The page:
Thursday, March 31, 2011

Miller's Meadow







Last Monday, at the Village ARB public hearing, a house at 94 Bishops Lane was reviewed: the existing house will be demolished and a new house built. Happens all the time. Now you think I’m going to harp on why the existing house shouldn’t be demolished right? More that the proposed house is inappropriate, but for the opposite reasons you think. The photograph of the proposed front elevation of the house is pictured at the top of this post.

This little enclave of a neighborhood is just off of Hill Street on the east side of the street. At its entrance is a sign announcing numbers #90, 94, 110, and 120 Bishops Lane, seen here:


This style of the sign is the first indication of the style of houses that make up this little subdivision. Here are photos of all four of them:


This “subdivision,” for that’s what I’m calling it due to its cohesiveness in character, was created in the early 80s. A company called Millers Meadow Corp. bought these lots and others in November of 1980. In February of 1982, at least these four were purchased by a George Wallis, and then the houses were built one by one, with the first selling in ’83, the second in ’85, and so on. At this point I’m not sure of Mr. Wallis’ role, nor who he was. Nonetheless, there is an undisputable character to this enclave which is technically comprised of two front lots and two flag lots with a common shared driveway off of Bishops Lane. But more than two lots makes for a public right of way, right?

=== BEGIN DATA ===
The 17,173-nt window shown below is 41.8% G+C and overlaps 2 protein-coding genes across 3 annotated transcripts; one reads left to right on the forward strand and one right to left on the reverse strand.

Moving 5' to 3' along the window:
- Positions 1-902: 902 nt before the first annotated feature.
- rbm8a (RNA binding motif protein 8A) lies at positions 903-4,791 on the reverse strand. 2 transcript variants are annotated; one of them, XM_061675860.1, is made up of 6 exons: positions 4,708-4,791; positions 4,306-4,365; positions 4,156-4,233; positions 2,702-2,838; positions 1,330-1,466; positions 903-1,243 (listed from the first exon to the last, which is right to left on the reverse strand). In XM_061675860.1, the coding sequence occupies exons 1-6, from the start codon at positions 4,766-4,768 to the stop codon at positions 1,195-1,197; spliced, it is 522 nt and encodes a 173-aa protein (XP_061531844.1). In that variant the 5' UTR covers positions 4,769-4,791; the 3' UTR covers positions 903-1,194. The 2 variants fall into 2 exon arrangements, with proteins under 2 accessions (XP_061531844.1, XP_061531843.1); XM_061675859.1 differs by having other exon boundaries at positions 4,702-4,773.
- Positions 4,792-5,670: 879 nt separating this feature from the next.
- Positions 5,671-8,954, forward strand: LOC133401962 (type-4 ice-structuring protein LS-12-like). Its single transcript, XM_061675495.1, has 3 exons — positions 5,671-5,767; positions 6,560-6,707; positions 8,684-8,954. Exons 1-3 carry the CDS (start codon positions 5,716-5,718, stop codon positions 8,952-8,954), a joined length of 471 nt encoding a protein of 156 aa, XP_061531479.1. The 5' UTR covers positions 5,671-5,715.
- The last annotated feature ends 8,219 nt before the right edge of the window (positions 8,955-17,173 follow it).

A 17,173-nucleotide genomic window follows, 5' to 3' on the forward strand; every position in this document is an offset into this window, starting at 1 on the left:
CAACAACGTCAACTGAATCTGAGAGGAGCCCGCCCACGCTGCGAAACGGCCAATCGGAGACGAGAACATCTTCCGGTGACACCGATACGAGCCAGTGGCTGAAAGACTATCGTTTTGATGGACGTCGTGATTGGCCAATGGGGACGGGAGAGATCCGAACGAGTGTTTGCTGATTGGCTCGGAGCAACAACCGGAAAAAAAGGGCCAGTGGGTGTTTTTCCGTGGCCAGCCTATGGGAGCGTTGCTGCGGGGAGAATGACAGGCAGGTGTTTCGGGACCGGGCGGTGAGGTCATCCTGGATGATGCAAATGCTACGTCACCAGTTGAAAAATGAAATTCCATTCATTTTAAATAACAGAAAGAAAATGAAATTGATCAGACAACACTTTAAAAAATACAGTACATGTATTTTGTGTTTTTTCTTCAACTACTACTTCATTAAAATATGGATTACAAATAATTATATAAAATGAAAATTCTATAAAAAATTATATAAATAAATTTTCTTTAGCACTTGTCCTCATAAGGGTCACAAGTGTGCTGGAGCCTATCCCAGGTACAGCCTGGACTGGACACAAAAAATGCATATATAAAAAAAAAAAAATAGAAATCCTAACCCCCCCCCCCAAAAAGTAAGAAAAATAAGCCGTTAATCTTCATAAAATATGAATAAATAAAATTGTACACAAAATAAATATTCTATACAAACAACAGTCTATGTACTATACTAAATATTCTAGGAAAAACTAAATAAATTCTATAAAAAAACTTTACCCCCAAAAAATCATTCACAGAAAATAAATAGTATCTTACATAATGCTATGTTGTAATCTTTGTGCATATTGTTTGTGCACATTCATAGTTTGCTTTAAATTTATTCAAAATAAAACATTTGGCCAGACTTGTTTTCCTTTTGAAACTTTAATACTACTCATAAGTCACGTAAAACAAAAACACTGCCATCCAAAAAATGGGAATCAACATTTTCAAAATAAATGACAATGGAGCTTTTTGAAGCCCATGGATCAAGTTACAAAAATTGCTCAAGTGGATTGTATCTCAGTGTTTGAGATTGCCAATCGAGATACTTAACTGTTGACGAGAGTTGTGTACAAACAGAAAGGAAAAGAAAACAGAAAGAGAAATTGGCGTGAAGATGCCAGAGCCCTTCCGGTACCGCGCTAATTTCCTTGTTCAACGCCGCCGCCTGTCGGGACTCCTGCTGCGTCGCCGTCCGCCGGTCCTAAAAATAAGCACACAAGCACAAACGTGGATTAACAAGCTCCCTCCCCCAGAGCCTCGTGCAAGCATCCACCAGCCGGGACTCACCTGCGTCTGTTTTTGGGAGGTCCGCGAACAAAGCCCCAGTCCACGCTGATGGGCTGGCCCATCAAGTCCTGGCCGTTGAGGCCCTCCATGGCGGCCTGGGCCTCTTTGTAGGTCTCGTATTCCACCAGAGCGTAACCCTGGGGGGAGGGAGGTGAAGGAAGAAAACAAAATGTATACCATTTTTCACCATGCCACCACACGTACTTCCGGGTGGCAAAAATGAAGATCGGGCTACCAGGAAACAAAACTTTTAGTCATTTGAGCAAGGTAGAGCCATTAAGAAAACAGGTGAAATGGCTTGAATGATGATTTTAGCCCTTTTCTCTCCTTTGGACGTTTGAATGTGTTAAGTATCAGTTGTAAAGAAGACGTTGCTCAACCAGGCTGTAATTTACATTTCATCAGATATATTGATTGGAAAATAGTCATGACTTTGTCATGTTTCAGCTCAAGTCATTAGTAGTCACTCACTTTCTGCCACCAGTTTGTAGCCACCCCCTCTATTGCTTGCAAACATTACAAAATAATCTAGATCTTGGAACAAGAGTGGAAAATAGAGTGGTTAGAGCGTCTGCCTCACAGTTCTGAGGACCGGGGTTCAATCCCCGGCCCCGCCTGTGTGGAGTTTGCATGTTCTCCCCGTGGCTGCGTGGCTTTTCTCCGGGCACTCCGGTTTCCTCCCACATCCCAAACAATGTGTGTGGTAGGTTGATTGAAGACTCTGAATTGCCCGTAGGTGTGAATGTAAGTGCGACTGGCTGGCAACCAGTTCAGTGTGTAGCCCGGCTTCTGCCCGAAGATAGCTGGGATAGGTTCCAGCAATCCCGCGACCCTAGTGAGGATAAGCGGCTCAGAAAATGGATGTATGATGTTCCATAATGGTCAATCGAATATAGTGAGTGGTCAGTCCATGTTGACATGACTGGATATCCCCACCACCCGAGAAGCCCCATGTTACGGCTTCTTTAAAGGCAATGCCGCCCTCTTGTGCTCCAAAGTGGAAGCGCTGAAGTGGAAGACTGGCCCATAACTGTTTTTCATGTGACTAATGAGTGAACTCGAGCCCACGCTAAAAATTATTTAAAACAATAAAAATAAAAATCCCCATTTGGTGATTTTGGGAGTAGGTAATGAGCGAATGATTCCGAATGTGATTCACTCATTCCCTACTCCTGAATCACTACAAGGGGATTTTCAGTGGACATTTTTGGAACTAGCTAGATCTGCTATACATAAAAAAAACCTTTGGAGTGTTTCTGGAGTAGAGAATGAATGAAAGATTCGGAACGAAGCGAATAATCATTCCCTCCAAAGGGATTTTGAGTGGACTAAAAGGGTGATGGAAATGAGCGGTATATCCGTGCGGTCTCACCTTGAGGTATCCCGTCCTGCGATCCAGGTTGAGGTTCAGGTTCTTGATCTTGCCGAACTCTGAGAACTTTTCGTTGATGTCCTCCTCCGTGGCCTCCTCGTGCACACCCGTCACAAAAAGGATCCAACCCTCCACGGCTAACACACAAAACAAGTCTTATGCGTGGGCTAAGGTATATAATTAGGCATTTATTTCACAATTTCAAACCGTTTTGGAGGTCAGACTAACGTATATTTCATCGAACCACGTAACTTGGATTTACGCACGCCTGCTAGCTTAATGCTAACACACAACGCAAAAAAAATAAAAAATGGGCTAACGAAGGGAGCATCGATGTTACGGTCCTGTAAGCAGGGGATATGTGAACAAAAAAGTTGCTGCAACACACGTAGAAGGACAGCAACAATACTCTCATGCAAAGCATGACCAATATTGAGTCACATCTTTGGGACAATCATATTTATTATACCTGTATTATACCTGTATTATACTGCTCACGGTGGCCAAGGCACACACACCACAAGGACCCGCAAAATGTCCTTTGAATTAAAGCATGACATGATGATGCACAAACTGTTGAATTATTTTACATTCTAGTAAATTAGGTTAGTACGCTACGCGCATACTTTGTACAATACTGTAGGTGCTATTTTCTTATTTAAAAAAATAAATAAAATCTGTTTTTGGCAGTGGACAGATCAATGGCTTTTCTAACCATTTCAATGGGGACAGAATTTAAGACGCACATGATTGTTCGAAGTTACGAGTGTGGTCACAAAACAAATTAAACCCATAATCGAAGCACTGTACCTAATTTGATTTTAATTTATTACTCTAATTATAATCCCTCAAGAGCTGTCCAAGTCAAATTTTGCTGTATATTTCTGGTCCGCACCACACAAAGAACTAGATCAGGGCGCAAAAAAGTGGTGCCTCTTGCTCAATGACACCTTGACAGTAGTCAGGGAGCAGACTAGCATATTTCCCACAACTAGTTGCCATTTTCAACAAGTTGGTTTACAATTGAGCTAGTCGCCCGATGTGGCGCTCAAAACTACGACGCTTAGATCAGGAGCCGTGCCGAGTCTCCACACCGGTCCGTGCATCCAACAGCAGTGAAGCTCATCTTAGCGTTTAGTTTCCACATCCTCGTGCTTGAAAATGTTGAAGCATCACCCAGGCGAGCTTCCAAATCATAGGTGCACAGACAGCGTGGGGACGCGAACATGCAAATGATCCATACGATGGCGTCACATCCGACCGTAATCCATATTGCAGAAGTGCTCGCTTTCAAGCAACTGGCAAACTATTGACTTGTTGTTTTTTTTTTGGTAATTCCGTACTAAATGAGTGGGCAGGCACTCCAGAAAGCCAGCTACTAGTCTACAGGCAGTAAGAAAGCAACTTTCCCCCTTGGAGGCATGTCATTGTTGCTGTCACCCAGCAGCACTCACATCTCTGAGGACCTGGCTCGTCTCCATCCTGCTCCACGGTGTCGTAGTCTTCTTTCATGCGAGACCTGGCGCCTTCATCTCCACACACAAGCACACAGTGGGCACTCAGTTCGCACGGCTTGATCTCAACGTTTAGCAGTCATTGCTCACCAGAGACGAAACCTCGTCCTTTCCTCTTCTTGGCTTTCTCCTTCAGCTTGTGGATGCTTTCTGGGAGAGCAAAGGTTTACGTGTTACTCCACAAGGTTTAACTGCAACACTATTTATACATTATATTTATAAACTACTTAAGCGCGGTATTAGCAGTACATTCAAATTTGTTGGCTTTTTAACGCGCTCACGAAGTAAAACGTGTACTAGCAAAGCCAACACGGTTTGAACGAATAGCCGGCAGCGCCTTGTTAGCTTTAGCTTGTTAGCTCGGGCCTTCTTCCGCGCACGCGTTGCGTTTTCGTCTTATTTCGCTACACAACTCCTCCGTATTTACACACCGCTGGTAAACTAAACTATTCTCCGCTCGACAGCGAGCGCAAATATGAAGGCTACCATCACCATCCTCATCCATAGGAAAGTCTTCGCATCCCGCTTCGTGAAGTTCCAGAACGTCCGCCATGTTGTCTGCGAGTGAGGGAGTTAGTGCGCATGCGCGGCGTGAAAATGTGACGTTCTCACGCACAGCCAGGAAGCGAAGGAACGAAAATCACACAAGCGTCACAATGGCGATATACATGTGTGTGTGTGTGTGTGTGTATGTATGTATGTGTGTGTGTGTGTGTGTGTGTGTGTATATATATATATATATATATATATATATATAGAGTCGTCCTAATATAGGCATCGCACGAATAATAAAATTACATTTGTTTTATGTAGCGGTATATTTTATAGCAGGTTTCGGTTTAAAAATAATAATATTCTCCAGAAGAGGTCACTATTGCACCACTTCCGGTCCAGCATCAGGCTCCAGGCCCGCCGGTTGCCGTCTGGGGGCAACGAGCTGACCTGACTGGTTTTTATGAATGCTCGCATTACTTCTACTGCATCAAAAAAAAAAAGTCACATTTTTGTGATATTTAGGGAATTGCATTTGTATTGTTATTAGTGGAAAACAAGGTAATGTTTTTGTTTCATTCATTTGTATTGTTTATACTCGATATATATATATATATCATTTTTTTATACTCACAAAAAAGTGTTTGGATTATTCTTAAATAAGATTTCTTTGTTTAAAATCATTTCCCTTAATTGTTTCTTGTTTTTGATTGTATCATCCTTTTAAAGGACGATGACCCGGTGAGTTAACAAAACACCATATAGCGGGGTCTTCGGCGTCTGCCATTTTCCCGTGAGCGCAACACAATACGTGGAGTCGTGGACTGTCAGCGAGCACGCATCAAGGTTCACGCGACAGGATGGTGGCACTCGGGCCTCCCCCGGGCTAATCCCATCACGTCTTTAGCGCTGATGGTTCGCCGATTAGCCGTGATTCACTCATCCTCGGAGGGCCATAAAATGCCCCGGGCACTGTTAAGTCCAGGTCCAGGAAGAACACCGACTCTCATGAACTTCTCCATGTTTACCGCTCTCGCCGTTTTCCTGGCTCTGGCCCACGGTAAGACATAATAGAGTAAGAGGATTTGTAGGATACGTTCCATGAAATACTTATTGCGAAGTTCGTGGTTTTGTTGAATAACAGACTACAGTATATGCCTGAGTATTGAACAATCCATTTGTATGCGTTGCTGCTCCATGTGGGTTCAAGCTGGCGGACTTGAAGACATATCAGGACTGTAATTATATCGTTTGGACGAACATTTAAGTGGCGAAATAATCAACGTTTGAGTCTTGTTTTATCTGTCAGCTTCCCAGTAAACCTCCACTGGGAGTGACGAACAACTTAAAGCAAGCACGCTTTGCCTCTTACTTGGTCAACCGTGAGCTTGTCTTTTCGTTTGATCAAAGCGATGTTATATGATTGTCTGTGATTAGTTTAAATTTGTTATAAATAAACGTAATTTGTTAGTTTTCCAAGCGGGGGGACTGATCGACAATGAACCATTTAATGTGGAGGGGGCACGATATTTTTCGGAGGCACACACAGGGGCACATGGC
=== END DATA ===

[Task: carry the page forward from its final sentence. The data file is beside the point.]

Without having any visual aids, I stood up during the ARB review and tried to describe this “Miller’s Meadow” community but either the board members didn’t get it, didn’t care, were sympathetic of their board member, or – because #94 is technically a flag lot – thought the argument was irrelevant. So the application was approved. Don’t get me wrong, I think Brian’s design is lovely; but a traditional house in this perfectly intact contemporary 80s enclave is out of character with its neighbors.

I thought about going door to door to talk with the neighbors, but after the fact? I wish I had done that before…….I wish more village residents would read this blog. And, with all due respect toward Brian Brady, who is a very talented classical architect and has brought a great deal of credibility to the ARB, what does it say that he would be an enabler of this type of contextual disruption?

What do you think?

1 comment:

  1. I think the vertical siding 80s houses will eventually be remodeled or torn down when the economy improves. But I understand your point and agree in theory.

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